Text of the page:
STATE OF WISCONSIN
LABOR AND INDUSTRY REVIEW COMMISSION
P O BOX 8126, MADISON, WI 53708-8126 (608/266-9850)
KEVIN J FORD, Employer
UNEMPLOYMENT INSURANCE CONTRIBUTION LIABILITY DECISION
Account No. 618574, Hearing No. S9600283HA
An administrative law judge (ALJ) for the Division of Unemployment Insurance of the Department of Workforce Development issued a decision in this matter. A timely petition for review was filed.
The commission has considered the petition and the positions of the parties, and it has reviewed the evidence submitted to the ALJ. Based on its review, the commission agrees with the decision of the ALJ, and it adopts the findings and conclusion in that decision as its own, except that it makes the following modifications:
1. The following paragraph is inserted after the second paragraph on page three of the appeal tribunal's FINDINGS OF FACT AND CONCLUSIONS OF LAW:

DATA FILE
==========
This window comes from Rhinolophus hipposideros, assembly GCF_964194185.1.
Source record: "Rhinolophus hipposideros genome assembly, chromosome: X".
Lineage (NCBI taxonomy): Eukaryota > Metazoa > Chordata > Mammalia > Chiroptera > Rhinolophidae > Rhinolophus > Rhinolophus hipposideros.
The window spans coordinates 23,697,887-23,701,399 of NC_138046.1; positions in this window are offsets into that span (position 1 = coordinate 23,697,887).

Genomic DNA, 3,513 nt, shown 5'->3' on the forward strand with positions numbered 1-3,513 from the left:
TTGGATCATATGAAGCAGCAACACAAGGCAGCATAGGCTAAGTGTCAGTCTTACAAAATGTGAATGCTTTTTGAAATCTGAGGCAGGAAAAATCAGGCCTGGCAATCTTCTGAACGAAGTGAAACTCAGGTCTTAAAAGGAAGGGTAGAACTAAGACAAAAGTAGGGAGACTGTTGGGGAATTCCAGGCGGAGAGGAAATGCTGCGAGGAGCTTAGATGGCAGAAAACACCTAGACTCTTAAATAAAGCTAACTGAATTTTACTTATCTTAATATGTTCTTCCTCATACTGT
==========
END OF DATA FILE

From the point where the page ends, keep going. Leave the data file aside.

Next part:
"(4) No evidence was presented establishing the degree to which the majority of the named individuals performed services for others, although Mr. Ford acknowledged that at least one of the individuals in question derived approximately 90% of his income from work performed for him. Under these circumstances, it cannot be found that the individuals in question were financially independent of Mr. Ford such that they could financially survive the discontinuation of their relationship with him."
2. The last sentence of the first full paragraph on page five of the appeal tribunal's FINDINGS OF FACT AND CONCLUSIONS OF LAW is deleted and the following sentence is substituted therefor:
"Although under the statute the inquiry would stop at that point, the appeal tribunal notes that if the second prong of the new statutory test were reached, the two individuals at issue would not have met the statutory requirements imposed by Wis. Stat. § 108.02(12)(b)2. a., c., d., f., g., or h."
The decision of the administrative law judge is affirmed. Accordingly, Kevin J. Ford is liable for the payment of additional unemployment contribution taxes as more particularly set forth in the department's initial determination. This matter is remanded to the department to redetermine the employer's contribution liability in light of the exclusion of Bobby Peterson from statutory employment.
Dated and mailed May 29, 1998
fordkev.smd : 164 : 8 ET 410 ET 413
/s/ David B. Falstad, Chairman
/s/ Pamela I. Anderson, Commissioner
/s/ James A. Rutkowski, Commissioner